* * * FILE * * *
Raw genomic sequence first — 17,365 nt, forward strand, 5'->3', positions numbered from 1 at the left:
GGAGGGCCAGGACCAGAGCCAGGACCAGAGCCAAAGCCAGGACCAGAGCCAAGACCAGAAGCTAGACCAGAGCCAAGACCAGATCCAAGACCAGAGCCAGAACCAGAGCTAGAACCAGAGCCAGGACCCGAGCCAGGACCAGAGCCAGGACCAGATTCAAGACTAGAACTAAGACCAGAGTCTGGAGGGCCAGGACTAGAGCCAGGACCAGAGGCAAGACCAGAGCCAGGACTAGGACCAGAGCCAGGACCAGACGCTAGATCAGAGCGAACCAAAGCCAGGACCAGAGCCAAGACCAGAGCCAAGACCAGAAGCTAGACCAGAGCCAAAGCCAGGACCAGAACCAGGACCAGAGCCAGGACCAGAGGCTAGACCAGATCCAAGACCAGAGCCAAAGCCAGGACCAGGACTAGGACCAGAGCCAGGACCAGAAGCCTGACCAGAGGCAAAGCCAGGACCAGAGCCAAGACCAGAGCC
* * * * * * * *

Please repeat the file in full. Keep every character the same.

Raw genomic sequence first — 17,365 nt, forward strand, 5'->3', positions numbered from 1 at the left:
GGAGGGCCAGGACCAGAGCCAGGACCAGAGCCAAAGCCAGGACCAGAGCCAAGACCAGAAGCTAGACCAGAGCCAAGACCAGATCCAAGACCAGAGCCAGAACCAGAGCTAGAACCAGAGCCAGGACCCGAGCCAGGACCAGAGCCAGGACCAGATTCAAGACTAGAACTAAGACCAGAGTCTGGAGGGCCAGGACTAGAGCCAGGACCAGAGGCAAGACCAGAGCCAGGACTAGGACCAGAGCCAGGACCAGACGCTAGATCAGAGCGAACCAAAGCCAGGACCAGAGCCAAGACCAGAGCCAAGACCAGAAGCTAGACCAGAGCCAAAGCCAGGACCAGAACCAGGACCAGAGCCAGGACCAGAGGCTAGACCAGATCCAAGACCAGAGCCAAAGCCAGGACCAGGACTAGGACCAGAGCCAGGACCAGAAGCCTGACCAGAGGCAAAGCCAGGACCAGAGCCAAGACCAGAGCC